Digital eye strain (DES) is caused by excessive exposure to digital devices from Display Screen Equipment (DSE), whether computer screens, laptops, smartphones or tablets.
Working on DSE for prolonged periods can leave users experiencing digital eye strain symptoms such as dry eyes, discomfort or headaches. There are, however, some healthy habits users can adopt to prevent eye strain that may be caused by Display Screen Equipment, such as the 20 20 20 rule.
Discover our Display Screen Equipment (DSE) Training to help employees adopt healthy workstation posture and how DSE can affect health.
What is digital eye strain?
Digital eye strain results from your eyes being focused on a screen activity for long periods to the point where they blink less. This results in dry eyes and eye (ocular) muscle fatigue.
According to research by the BMJ Open Ophthalmol, digital eye strain – also known as computer vision syndrome (CVS) may be prevalent in over half of all computer users.
Symptoms can include eye discomfort, such as itching and tearing, or eyes becoming very dry and red. Users with eye strain tend to experience tiredness and can struggle to concentrate. Experiencing physical discomfort at work may cause employees to feel less motivated, reducing productivity.
Read our guide on the benefits of managing employee stress and mental wellbeing.
What are the symptoms of eye strain?
Eye strain symptoms of soreness, tired, burning or itching in the eyes are the most common, but you can also experience:
- Doubled version
- Watery eyes
- Light sensitivity
- Sore shoulders, neck and back
- Blurred version
- Red eyes
According to scientific research by Ophthalmic and Physiological Optics, around 17% of DSE users reported blurred vision while using DSE, nearly 40% reported tired eyes, and 30% suffered from eye strain.
What are the causes of digital eye strain?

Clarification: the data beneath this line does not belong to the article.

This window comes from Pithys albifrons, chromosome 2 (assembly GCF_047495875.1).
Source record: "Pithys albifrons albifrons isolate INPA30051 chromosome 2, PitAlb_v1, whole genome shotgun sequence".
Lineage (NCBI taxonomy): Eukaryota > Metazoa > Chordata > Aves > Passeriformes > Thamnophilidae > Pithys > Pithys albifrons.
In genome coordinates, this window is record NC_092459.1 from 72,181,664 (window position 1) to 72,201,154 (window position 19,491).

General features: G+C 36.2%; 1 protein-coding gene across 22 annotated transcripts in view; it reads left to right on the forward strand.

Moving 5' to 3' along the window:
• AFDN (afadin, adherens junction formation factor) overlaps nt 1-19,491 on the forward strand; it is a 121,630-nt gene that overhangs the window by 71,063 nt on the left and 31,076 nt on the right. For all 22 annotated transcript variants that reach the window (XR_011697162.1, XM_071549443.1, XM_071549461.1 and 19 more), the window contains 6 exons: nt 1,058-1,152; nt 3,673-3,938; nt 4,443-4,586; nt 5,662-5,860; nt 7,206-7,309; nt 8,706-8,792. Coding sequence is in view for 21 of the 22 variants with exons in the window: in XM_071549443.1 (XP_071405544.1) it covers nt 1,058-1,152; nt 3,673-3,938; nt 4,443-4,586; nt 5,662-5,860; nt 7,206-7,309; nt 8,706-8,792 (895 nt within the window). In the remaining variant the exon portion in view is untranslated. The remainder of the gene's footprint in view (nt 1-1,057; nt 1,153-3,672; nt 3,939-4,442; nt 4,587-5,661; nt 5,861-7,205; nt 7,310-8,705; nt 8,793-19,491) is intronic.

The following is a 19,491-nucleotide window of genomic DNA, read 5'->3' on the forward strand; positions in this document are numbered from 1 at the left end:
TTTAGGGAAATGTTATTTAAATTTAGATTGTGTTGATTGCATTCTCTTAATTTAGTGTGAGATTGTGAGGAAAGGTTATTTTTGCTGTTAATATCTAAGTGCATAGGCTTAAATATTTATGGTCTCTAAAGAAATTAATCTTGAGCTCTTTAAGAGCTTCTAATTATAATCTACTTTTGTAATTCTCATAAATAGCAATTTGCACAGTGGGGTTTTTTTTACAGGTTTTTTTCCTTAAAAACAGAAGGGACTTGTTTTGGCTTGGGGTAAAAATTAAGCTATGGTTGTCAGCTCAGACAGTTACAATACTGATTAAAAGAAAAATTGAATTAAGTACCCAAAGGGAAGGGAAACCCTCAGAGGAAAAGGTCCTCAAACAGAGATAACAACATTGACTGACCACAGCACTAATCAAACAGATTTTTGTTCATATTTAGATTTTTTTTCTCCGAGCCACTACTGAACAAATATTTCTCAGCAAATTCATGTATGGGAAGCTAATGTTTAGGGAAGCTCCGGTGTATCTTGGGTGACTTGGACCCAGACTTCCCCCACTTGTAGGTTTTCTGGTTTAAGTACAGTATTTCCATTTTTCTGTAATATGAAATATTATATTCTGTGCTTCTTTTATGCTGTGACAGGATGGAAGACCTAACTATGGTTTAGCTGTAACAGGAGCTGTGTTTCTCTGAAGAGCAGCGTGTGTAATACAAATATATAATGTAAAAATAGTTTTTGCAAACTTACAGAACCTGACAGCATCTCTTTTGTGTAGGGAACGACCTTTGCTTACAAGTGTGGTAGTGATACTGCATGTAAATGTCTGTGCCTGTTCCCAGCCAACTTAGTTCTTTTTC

Various factors of working on DSE can cause digital eye strain.
- Screen glare – Using a screen for prolonged periods when there’s glare on the screen, which can be caused by both natural and artificial light reflecting off the screen, can contribute to digital eye strain and alter healthy postures.
- Poor environmental lighting – Working on a screen in low or high lighting levels can put extra pressure on your eyes to see the screen resulting in digital eye strain.
- Poor angle and distance to the screen – Viewing the screen from too far away or too close at an uncomfortable angle can cause digital eye strain.
- Poor posture – Incorrectly set up workstations and poor posture while using DSE can also strain your eyes if you are not looking at the screen straight on, with the risk of strain on eye muscles if you are looking at the screen from an angle.
- Undiagnosed vision problems – Working for prolonged periods on DSE if you have vision problems that are yet to be diagnosed may also result in eye discomfort.
Employers are required to provide DSE assessments for employees and provide eye tests and spectacles if the tests show that they are required. Find out now why DSE assessments are essential.
How long does digital eye strain last?
Digital eye strain symptoms are subject to various factors, such as how much time is spent looking at a screen and whether a pre-existing sight problem could intensify the symptoms.
Research found that eye strain typically eases within an hour of your last interaction with a screen. If users experience persistent eye discomfort, this could be due to an underlying eye condition that has not been diagnosed, so it would be advisable to discuss with your manager the organisation’s policy and procedures for DSE eye tests.
What is the 20 20 20 rule?
As continued focus on a screen can cause digital eye strain, employees working with DSE are encouraged to follow the 20-20-20 rule.
This exercise requires users to look away from their screen and focus their eyes on something 20 feet away for 20 seconds, as often as every 20 minutes you are working on a screen.
How can you tell something is 20 feet away?